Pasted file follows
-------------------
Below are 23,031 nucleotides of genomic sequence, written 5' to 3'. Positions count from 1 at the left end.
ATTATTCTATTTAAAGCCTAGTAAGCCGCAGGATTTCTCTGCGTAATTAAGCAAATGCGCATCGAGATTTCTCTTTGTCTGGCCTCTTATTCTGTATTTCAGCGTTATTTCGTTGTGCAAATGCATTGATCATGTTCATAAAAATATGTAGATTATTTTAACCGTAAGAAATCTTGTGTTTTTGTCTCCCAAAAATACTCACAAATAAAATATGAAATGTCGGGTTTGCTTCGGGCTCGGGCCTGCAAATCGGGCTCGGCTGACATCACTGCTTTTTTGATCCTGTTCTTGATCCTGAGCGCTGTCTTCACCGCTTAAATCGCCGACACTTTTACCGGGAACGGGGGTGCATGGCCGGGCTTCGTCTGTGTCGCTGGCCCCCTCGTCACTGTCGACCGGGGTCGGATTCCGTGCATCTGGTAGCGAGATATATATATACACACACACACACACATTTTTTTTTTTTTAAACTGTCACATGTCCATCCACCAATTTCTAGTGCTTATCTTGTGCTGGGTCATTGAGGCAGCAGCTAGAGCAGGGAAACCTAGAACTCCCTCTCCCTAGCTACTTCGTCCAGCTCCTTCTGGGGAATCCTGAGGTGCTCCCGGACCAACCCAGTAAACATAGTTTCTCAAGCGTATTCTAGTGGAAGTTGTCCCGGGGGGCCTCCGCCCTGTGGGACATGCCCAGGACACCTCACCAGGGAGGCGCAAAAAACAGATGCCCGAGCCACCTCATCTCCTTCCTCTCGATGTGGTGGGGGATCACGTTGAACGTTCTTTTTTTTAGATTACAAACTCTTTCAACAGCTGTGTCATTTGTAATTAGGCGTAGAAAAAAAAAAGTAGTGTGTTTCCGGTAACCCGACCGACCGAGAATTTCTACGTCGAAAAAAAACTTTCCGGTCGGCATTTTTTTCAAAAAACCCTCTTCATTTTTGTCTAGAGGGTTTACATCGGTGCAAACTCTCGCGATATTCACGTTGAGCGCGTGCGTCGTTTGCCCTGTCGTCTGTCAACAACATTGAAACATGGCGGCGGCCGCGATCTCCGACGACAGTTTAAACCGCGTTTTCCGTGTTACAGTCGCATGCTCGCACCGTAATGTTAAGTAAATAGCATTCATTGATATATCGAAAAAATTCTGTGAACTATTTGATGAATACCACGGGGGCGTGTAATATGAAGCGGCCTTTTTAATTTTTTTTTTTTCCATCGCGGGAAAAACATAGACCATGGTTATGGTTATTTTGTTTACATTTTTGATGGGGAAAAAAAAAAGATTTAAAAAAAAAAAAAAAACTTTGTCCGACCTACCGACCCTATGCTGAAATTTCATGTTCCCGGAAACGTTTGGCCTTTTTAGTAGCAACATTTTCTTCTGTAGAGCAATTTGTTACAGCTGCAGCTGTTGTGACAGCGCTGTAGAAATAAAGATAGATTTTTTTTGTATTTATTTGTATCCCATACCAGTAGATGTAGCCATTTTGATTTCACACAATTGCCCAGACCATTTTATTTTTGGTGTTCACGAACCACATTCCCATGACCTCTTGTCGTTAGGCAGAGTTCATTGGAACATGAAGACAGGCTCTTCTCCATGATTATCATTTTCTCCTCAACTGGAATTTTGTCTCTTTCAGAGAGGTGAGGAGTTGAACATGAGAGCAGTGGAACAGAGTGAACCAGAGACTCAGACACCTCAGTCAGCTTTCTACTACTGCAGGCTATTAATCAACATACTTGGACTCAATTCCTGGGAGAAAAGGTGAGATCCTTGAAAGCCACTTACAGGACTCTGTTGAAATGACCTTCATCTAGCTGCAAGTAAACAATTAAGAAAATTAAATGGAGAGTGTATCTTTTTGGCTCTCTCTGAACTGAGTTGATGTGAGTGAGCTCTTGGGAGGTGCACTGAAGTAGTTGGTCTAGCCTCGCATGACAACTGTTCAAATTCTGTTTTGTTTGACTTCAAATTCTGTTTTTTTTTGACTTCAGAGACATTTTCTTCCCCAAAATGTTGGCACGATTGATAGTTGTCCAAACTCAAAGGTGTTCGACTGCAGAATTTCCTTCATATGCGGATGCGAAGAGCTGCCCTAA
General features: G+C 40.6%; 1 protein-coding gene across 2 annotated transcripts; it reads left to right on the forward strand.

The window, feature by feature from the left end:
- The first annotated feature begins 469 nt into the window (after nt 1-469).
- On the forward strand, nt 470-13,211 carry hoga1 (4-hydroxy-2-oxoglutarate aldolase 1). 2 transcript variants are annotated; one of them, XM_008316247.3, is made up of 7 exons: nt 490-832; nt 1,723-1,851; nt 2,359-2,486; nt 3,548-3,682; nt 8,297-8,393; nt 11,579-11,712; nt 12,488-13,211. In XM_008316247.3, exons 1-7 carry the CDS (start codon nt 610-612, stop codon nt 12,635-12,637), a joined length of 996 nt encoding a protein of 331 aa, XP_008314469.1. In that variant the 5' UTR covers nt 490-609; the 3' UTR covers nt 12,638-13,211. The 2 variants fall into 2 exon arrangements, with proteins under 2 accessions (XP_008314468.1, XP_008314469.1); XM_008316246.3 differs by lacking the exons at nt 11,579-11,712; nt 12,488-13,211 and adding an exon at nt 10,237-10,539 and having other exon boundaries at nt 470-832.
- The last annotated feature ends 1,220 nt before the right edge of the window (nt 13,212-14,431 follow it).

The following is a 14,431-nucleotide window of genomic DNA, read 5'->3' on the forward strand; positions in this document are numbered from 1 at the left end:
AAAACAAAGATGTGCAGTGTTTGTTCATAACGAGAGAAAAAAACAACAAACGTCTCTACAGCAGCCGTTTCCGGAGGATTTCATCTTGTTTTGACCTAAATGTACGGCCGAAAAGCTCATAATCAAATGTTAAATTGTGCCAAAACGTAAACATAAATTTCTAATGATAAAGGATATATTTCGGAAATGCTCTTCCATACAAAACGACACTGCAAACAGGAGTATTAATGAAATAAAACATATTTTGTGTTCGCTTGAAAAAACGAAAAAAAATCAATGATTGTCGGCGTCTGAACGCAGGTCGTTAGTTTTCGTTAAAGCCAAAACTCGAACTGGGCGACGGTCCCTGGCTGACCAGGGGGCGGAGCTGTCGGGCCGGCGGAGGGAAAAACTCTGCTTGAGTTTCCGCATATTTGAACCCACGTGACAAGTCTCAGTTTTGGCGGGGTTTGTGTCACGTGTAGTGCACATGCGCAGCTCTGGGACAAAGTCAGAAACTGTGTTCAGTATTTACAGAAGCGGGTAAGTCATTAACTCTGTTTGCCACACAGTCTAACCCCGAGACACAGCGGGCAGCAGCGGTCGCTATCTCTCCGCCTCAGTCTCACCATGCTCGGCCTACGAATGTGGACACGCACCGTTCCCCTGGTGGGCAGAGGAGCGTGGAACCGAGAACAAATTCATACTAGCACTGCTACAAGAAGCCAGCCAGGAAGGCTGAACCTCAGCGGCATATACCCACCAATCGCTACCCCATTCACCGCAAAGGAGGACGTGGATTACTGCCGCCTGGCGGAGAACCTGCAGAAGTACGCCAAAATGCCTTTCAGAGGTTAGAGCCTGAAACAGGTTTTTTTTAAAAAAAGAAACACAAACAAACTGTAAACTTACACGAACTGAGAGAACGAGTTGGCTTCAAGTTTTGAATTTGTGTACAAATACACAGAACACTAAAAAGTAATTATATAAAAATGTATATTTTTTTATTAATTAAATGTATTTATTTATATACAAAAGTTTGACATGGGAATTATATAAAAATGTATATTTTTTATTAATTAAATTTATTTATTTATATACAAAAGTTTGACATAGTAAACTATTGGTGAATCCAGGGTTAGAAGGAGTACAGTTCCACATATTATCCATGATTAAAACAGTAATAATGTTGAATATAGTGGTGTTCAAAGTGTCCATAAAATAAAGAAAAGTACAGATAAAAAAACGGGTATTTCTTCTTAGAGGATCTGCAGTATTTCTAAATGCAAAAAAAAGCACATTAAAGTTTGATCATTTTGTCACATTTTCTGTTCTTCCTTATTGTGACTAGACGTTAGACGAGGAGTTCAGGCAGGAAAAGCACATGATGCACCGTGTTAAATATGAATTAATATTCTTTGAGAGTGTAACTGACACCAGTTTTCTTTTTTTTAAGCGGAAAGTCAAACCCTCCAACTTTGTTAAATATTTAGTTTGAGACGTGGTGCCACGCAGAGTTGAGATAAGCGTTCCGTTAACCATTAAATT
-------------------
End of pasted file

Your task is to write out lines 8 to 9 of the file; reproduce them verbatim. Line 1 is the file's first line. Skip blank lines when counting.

The following is a 14,431-nucleotide window of genomic DNA, read 5'->3' on the forward strand; positions in this document are numbered from 1 at the left end:
AAAACAAAGATGTGCAGTGTTTGTTCATAACGAGAGAAAAAAACAACAAACGTCTCTACAGCAGCCGTTTCCGGAGGATTTCATCTTGTTTTGACCTAAATGTACGGCCGAAAAGCTCATAATCAAATGTTAAATTGTGCCAAAACGTAAACATAAATTTCTAATGATAAAGGATATATTTCGGAAATGCTCTTCCATACAAAACGACACTGCAAACAGGAGTATTAATGAAATAAAACATATTTTGTGTTCGCTTGAAAAAACGAAAAAAAATCAATGATTGTCGGCGTCTGAACGCAGGTCGTTAGTTTTCGTTAAAGCCAAAACTCGAACTGGGCGACGGTCCCTGGCTGACCAGGGGGCGGAGCTGTCGGGCCGGCGGAGGGAAAAACTCTGCTTGAGTTTCCGCATATTTGAACCCACGTGACAAGTCTCAGTTTTGGCGGGGTTTGTGTCACGTGTAGTGCACATGCGCAGCTCTGGGACAAAGTCAGAAACTGTGTTCAGTATTTACAGAAGCGGGTAAGTCATTAACTCTGTTTGCCACACAGTCTAACCCCGAGACACAGCGGGCAGCAGCGGTCGCTATCTCTCCGCCTCAGTCTCACCATGCTCGGCCTACGAATGTGGACACGCACCGTTCCCCTGGTGGGCAGAGGAGCGTGGAACCGAGAACAAATTCATACTAGCACTGCTACAAGAAGCCAGCCAGGAAGGCTGAACCTCAGCGGCATATACCCACCAATCGCTACCCCATTCACCGCAAAGGAGGACGTGGATTACTGCCGCCTGGCGGAGAACCTGCAGAAGTACGCCAAAATGCCTTTCAGAGGTTAGAGCCTGAAACAGGTTTTTTTTAAAAAAAGAAACACAAACAAACTGTAAACTTACACGAACTGAGAGAACGAGTTGGCTTCAAGTTTTGAATTTGTGTACAAATACACAGAACACTAAAAAGTAATTATATAAAAATGTATATTTTTTTATTAATTAAATGTATTTATTTATATACAAAAGTTTGACATGGGAATTATATAAAAATGTATATTTTTTATTAATTAAATTTATTTATTTATATACAAAAGTTTGACATAGTAAACTATTGGTGAATCCAGGGTTAGAAGGAGTACAGTTCCACATATTATCCATGATTAAAACAGTAATAATGTTGAATATAGTGGTGTTCAAAGTGTCCATAAAATAAAGAAAAGTACAGATAAAAAAACGGGTATTTCTTCTTAGAGGATCTGCAGTATTTCTAAATGCAAAAAAAAGCACATTAAAGTTTGATCATTTTGTCACATTTTCTGTTCTTCCTTATTGTGACTAGACGTTAGACGAGGAGTTCAGGCAGGAAAAGCACATGATGCACCGTGTTAAATATGAATTAATATTCTTTGAGAGTGTAACTGACACCAGTTTTCTTTTTTTTAAGCGGAAAGTCAAACCCTCCAACTTTGTTAAATATTTAGTTTGAGACGTGGTGCCACGCAGAGTTGAGATAAGCGTTCCGTTAACCATTAAATT